Senior Administration Officials: U.S. Forces will Begin to Leave Afghanistan in July 2011

Tonight's speech could be the president's most important foreign policy address.

December 1, 2009, 7:34 AM

Dec. 1, 2009— -- President Obama's new strategy in Afghanistan and Pakistan will result in Afghan forces standing up on an accelerated basis, allowing U.S. forces to begin leaving Afghanistan and transfer control to local forces in July 2011, senior administration officials said today.

July 2011 "is the beginning of the process, that will be conditions-based," a senior administration official said. When U.S. forces will have withdrawn is "not yet defined in terms of the length or endpoint."

As Obama prepares to deliver what could be the most important foreign policy address of his career, tonight Afghanistan will officially become his war and he will have to explain it to a war-weary public.

The president will announce that 30,000 additional U.S. troops will head to Afghanistan -- bringing the total to 100,000 troops -- with a more focused mission and an exit plan that relies on training Afghan national forces.

"There's going to be an initiative of Afghans taking responsibility in certain geographic areas, certainly during this term," an official told ABC News, adding that will allow a "thinning out" of the estimated 100,000 U.S. forces in the country "by the end of the president's first term."

It is not just the number of troops that will increase, but there are expected to be close to 1,000 U.S. civilian personnel in Afghanistan by the first quarter of 2010, up from 320 currently, according to the official.

The official said Obama's strategy will include accelerated training of Afghan forces, an emphasis on security for population centers, and "bringing security to more areas of the country," according to the official, which will in turn "bolster the confidence of the Afghan people in U.S. resolve," and lead more of them to join the army and police.

The White House is setting a timetable to exert pressure on Afghanistan to accelerate troop training and government stability without setting a timetable alerting the enemy as to when U.S. forces will leave.

"If the Taliban think they can wait this out, I think they are misjudging the president's approach," another official said. "It may be misinterpreted but the Taliban will do that at their own risk."

In Pakistan, the president's goal of "disrupting, dismantling and defeating al Qaeda" means degrading extremist forces who threaten the government, keeping the government stable, ensuring the security of its nuclear weapons, and reducing tensions with India. In Afghanistan, the official said, that goal means reversing the momentum of the Taliban so the Afghans can govern themselves.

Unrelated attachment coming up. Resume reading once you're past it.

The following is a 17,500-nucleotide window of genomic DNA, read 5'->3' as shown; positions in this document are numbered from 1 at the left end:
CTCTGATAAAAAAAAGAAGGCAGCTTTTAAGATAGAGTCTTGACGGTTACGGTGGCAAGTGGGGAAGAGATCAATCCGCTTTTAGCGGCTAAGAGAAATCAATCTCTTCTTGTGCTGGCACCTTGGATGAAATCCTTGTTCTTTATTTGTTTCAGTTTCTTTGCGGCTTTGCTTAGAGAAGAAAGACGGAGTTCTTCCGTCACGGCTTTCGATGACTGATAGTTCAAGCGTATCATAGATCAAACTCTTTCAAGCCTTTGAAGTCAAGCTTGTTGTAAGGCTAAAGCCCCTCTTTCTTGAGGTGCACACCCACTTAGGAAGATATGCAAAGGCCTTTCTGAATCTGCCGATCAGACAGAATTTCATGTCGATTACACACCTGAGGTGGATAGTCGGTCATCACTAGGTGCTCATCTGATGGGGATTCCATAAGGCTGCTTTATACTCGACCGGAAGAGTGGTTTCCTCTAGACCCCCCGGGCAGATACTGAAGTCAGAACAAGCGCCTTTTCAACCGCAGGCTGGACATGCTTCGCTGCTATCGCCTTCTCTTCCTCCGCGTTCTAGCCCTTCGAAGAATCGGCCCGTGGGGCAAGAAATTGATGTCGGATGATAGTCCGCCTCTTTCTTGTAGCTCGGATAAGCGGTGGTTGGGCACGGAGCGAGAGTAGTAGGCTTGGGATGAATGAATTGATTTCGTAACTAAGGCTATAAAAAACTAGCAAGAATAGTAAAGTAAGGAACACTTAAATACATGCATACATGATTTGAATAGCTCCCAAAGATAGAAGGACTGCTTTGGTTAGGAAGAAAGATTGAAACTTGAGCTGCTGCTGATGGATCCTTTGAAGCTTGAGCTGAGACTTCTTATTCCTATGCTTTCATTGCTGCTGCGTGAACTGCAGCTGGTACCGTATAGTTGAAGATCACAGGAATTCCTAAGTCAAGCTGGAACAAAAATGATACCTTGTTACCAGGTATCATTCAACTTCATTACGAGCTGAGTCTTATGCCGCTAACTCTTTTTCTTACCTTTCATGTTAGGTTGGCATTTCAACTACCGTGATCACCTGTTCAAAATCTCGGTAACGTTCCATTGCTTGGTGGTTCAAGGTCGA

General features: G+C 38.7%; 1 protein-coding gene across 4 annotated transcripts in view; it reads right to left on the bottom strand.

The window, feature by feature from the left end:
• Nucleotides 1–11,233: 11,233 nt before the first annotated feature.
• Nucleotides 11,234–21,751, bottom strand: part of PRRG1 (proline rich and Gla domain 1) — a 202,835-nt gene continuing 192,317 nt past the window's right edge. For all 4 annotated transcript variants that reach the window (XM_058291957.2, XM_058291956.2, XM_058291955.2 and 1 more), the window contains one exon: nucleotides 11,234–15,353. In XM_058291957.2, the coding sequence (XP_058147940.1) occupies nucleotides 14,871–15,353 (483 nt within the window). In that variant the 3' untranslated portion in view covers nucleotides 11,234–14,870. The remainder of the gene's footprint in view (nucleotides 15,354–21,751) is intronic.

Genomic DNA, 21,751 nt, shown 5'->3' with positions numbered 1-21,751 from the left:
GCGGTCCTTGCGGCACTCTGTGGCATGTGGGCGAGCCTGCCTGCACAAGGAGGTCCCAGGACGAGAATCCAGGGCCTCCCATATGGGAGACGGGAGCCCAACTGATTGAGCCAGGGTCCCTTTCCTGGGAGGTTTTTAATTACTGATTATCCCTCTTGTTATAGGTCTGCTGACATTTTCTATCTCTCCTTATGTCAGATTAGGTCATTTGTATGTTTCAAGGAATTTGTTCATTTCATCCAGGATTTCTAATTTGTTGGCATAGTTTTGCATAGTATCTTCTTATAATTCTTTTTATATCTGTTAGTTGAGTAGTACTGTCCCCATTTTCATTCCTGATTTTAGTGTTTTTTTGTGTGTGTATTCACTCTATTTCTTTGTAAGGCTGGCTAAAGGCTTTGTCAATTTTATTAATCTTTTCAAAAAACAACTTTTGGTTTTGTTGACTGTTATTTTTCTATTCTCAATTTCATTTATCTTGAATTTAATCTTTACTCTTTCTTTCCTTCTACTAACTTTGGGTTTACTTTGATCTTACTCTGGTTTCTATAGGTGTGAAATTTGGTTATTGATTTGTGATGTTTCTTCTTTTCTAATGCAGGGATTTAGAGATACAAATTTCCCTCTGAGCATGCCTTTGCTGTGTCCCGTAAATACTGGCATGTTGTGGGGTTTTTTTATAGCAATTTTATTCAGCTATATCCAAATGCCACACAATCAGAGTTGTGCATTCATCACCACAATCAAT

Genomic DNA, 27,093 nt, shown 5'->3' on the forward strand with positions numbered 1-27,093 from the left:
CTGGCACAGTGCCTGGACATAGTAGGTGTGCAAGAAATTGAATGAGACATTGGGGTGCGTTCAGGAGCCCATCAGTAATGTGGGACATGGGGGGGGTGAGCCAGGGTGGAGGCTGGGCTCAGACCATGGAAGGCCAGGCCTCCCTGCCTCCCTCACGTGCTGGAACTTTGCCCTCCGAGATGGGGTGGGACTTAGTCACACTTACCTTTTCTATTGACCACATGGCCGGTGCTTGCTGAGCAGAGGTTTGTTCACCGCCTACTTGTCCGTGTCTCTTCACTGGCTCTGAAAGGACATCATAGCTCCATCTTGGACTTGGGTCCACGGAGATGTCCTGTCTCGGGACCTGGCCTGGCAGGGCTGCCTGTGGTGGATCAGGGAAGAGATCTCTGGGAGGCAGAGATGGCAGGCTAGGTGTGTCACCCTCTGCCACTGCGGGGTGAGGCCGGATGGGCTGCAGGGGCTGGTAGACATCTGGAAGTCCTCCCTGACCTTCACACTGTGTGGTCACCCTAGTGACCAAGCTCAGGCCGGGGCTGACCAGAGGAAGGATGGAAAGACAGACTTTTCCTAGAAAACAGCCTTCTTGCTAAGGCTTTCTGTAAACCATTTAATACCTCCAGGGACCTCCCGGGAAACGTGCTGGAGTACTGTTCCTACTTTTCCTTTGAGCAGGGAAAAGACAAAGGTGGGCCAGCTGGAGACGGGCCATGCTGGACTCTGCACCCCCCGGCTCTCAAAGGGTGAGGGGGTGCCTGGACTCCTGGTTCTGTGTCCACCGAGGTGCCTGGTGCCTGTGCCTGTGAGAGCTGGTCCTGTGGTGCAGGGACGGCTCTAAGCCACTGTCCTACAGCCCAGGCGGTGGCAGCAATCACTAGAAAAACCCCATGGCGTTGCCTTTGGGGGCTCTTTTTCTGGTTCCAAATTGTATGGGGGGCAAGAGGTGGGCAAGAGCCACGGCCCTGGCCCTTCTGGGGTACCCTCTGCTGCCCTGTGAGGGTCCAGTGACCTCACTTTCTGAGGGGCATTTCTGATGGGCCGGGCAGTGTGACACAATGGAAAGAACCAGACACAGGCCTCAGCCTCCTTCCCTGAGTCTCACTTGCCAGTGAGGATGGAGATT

"We can't have the Afghans continue to expend on the endless resources of the American armed forces or the American people," White House Press Secretary Robert Gibbs said on "Good Morning America's" Diane Sawyer today. "What we are going to do after eight years is institute a genuine strategy for Afghanistan that trains the Afghan national security forces... eventually transfers the responsibility of the security of that region to the Afghan people and Afghan national security forces. ... It's a plan for getting our men and women back where they belong, which is here in the United States."

Obama pushed hard to move up the deployment to get them on the ground within six months, administration officials told ABC News today. One issue that arose in discussions with the president's "war council" was the need to have more boots on the ground as soon as possible. An original assessment that it would take new troops a year to fully deploy was, upon urging by the president, changed to six months, officials said.

A senior administration official said the first batch of troops will start deploying in January, if not sooner, and the plan is to have all the new forces in by summer. He also expressed optimism that NATO will contribute an additional 5,000 to 7,000 troops.

Of the total U.S. troops headed to Afghanistan, "there is still some assessment going on at the Pentagon as to how many combat brigades that will include," an official said, adding that it will likely be two or three. There may be a brigade completely committed to embedded training of Afghan forces. All U.S. forces will be committed to partnering with Afghan forces, officials said.

In anticipation of the president's address, officials began providing new details of Pentagon's plans, including the deployment of troops to population centers in Eastern Afghanistan, such as Khost, and in Southern Afghanistan, such as Kandahar. Administration officials sought to portray the roughly 20 members of the president's war council as united on the new policy.

"We worked together to narrow divides," an administration official said.

During the three-month review process, officials said, the president "ordered up nearly three-dozen intelligence products. It was a deep dive into who the enemy is, what their capacity is, and what would happen under various hypotheticals."

U.S. forces will seek to degrade Taliban forces both through combat and by enticing low level Taliban fighters to re-join Afghan society, including through employment in government security forces. As has been happening to a larger degree since Gen. Stanely McChrystal, the top commander on the ground, took charge in Afghanistan earlier this year, American troops will embed with Afghan units and fight alongside them.

White House: Troop Surge Not Part of 'Nation Building'

In his speech tonight, the president will explain why more troops are needed to take out al Qaeda in Afghanistan and Pakistan and accelerate the U.S. exit strategy from that region, Gibbs said on "GMA."

But skeptics, Republicans and Democrats alike, are not convinced of Obama's strategy.